On Monday, the leaders of the European Council announced that the European Union would ban 90% of Russian oil imports by the end of the year.
Russian oil delivered by tankers will be banned, while an exemption will be made for the southern segment of the Druzhba pipeline, reported European Council President Ursula von der Leyen.
The northern segment of the pipeline serves Poland and Germany, with both countries agreeing to the embargo. The southern part goes to Hungary, Slovakia and Czech Republic. Von der Leyen said an exception was made for the southern segment of the pipeline, which accounts for 10% of imports on Russian oil.
“We have a clear political statement by Poland and Germany that they will wind down Russian oil imports until the end of the year. We have covered 90% of Russian oil being wound down during this time frame. Leftover is the roundabout 10 or 11% that is covered by southern Druzhba pipeline. We have agreed for the moment an exemption,” German Defense Minister Ursula von der Leyen said.
EU leaders are scheduled to meet again on Thursday to discuss details of the oil embargo and other sanctions.
The European Council has agreed that the sixth package of sanctions against Russia will cover crude oil, as well as petroleum products, delivered from Russia into member states, with a temporary exception for crude oil delivered by pipeline.
The European Council will consider the issue of the temporary exception for crude oil delivered by pipeline again as soon as possible.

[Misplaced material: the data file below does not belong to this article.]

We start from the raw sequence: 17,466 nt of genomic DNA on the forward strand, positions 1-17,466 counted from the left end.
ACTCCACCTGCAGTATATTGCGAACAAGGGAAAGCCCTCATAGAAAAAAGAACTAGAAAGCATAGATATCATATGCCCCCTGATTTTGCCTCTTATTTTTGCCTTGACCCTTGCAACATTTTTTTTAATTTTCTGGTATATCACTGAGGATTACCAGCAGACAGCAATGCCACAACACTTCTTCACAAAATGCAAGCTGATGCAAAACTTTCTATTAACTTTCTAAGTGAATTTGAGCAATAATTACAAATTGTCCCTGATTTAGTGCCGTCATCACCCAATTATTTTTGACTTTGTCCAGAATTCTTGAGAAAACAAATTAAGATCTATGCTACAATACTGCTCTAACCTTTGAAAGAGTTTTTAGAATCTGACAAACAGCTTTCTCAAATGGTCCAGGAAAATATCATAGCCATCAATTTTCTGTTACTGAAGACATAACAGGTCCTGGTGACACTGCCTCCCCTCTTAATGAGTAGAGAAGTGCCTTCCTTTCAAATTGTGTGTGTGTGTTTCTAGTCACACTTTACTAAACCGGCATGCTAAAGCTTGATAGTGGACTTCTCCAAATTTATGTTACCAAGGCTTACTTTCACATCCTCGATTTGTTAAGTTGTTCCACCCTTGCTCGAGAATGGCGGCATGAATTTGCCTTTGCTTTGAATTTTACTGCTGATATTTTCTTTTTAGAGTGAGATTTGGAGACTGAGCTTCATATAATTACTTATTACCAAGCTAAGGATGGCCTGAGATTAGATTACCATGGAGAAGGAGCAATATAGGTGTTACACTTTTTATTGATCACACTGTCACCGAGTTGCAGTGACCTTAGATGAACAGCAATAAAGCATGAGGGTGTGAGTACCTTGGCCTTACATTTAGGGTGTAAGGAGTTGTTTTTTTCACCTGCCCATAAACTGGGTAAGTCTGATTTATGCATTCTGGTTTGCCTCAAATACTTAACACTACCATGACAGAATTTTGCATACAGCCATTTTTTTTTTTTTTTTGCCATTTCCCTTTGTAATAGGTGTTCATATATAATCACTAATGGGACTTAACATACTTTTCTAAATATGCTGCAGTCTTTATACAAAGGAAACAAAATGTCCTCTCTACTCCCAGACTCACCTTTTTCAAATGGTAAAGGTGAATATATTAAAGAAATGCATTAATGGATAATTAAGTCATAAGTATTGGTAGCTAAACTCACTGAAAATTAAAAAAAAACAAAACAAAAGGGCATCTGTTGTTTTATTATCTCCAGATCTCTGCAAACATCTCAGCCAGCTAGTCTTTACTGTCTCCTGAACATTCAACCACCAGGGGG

Alternatives to Russian supply
Von der Leyen said it would be possible to increase usage of the Adria oil pipeline in Croatia to supply oil to Hungary without Russia. She added that Hungary’s refineries would need to be updated to accommodate oil from Croatia, which would also allow Hungary to decrease its Russian oil imports.
“It is a big step forward what we did today,” von der Leyen said. “Because we have now gotten rid of coal – and this was already very difficult. Now we basically have the political agreement, how to phase out oil in a clear timeframe.”
Earlier this month when the European Union proposed a ban on Russian oil imports, it stopped short of sanctioning Russia’s natural gas exports. According to Rystad Energy, Russia’s natural gas exports are predicted to generate about $79 billion in tax revenues for Moscow this year.
Russia recently stopped supplying gas to several European countries, including the Netherlands, Poland, Finland and Bulgaria. The move came after those countries refused to accept payment for the gas in rubles.